The Formation and Feedback of the Most Massive Stars

Friday, 17. June 2016, 11:00 - 12:00
Location Bibliothek

The formation of massive stars yields strong feedback effects onto its host core and stellar cluster environment via protostellar outflows, radiation heating, radiation pressure, ionization, stellar winds and mass loss, and supernova (in chronological order). From a theoretical point of view, the question arises, how a massive protostar is able to accrete its mass up to the observed upper mass limit despite its strong radiation pressure feedback.

In this talk, I present results of several series of self-gravitating radiation-hydrodynamics simulations of core collapse towards high-mass star formation, including the effects of radiation heating, radiation pressure, protostellar outflows, and ionization. We propose a solution to the radiation pressure problem in the formation of massive stars via the so-called flashlight effect: due to the formation of an optically thick accretion disk, the thermal radiative flux becomes strongly anisotropic and preferentially escapes through the disk's atmosphere, i.e. perpendicular to the sustained accretion through the disk's midplane.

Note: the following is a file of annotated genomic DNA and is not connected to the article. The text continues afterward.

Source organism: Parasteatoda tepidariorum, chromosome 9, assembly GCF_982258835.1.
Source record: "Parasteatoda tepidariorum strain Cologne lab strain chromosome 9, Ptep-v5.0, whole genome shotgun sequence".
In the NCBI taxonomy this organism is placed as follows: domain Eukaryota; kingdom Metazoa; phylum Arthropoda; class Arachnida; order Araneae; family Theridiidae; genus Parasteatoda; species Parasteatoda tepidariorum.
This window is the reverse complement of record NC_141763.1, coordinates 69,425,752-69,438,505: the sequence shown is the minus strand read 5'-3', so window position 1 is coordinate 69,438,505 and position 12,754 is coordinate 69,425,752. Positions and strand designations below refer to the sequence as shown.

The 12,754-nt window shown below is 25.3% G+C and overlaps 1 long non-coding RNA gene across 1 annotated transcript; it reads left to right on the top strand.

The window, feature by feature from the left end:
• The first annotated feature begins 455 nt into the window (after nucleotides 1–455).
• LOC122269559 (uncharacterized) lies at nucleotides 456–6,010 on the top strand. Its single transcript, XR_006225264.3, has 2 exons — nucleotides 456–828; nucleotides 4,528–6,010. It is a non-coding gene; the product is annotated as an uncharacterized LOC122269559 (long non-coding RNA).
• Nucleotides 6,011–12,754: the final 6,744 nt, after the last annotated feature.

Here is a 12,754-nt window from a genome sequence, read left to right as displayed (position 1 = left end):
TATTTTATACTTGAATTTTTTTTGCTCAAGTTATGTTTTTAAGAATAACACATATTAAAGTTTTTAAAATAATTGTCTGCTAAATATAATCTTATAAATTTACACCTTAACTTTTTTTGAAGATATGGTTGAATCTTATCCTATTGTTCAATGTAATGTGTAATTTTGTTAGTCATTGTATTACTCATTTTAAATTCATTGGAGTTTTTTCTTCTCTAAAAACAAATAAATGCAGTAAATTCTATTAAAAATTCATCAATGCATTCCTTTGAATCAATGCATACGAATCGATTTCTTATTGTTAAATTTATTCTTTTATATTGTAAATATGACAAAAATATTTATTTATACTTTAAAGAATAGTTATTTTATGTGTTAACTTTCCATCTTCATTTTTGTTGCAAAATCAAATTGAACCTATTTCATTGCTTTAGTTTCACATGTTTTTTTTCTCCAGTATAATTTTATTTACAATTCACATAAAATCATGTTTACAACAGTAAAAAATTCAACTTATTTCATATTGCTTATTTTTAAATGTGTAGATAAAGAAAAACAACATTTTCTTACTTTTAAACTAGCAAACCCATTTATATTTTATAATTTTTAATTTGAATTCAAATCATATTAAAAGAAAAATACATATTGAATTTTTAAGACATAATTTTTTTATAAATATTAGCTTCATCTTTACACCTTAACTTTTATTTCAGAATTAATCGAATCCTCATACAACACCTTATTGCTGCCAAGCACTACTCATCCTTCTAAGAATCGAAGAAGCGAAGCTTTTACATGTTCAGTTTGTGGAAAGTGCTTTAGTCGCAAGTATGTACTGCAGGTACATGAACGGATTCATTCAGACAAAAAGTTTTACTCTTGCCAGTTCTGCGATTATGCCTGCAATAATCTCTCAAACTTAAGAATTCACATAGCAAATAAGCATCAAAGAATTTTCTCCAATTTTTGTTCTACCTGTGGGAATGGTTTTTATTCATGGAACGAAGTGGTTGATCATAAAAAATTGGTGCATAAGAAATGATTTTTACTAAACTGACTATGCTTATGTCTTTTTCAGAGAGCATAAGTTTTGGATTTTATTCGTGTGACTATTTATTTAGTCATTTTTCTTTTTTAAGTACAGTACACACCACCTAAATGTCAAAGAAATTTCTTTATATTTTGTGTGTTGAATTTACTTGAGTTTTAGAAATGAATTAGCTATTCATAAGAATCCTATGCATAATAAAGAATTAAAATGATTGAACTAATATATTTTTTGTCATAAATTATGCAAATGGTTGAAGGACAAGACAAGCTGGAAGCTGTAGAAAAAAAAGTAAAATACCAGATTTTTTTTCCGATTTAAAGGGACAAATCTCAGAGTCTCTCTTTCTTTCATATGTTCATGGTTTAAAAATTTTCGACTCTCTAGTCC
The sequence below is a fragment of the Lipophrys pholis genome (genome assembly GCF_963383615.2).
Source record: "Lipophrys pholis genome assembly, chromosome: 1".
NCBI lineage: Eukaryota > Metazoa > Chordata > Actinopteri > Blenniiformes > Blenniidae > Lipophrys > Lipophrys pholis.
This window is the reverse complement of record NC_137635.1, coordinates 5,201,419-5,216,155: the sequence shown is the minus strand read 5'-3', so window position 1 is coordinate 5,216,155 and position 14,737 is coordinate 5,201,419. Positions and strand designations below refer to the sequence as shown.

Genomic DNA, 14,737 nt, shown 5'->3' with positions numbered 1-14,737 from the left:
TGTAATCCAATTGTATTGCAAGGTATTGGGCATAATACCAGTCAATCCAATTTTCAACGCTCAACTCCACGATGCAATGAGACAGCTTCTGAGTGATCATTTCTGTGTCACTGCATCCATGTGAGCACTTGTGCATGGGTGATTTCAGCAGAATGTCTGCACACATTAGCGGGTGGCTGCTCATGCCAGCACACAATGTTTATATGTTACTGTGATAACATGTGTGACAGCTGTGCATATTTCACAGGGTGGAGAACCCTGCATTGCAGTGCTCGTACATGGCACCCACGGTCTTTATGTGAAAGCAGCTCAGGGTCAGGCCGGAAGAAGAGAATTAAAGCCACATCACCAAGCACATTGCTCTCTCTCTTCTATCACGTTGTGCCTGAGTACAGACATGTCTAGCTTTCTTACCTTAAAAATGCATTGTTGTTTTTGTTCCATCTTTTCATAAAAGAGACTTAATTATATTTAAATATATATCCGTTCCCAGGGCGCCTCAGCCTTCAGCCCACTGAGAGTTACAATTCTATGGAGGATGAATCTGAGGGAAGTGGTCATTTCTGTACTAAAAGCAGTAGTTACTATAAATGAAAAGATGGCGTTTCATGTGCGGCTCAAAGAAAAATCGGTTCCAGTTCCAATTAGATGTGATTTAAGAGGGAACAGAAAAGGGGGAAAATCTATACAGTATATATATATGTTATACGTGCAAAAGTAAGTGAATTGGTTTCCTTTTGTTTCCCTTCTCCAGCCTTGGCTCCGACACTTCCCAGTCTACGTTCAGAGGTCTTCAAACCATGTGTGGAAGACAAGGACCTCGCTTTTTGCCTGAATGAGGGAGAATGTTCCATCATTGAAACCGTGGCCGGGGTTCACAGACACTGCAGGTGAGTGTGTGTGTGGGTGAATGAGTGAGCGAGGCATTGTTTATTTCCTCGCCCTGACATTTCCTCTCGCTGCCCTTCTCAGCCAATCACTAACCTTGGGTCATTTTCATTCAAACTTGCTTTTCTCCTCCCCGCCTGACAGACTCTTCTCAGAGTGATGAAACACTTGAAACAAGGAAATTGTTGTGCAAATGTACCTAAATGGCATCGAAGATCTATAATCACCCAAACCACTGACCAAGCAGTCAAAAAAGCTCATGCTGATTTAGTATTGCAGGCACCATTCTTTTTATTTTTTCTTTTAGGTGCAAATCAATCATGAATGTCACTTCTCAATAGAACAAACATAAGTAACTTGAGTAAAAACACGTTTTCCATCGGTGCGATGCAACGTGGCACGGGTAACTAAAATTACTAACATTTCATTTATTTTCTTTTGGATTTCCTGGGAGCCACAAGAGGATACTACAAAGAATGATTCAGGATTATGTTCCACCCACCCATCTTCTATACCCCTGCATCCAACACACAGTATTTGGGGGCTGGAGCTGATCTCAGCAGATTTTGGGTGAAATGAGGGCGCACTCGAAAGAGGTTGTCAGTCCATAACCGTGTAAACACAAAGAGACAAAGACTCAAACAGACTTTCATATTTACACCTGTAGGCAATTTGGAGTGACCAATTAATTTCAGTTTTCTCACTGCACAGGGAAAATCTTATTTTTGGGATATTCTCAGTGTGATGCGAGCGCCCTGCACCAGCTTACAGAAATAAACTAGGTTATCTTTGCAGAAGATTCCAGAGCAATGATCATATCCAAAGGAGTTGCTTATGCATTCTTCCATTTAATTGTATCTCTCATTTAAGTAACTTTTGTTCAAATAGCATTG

Furthermore, including feedback of early protostellar outflows yields a large scale anisotropy, which extends the disk's flashlight effect from the few hundred AU scale of the circumstellar disk to a core's flashlight effect up to a 0.1-parsec scale. This core’s flashlight effect allows core gas to accrete on the disk for longer, in the same way that the disk’s flashlight effect allows disk gas to accrete on the star for longer.

In summary, I will demonstrate straight-forward mechanisms, which allows the formation of the most massive stars known in the present-day universe despite of their strong feedback via outflows and radiation. The basic theory of star formation herein is just a scaled-up version of low-mass star formation, i.e. based on accretion from core to disk to protostellar scales.

: Rolf Kuiper, Universität Tübingen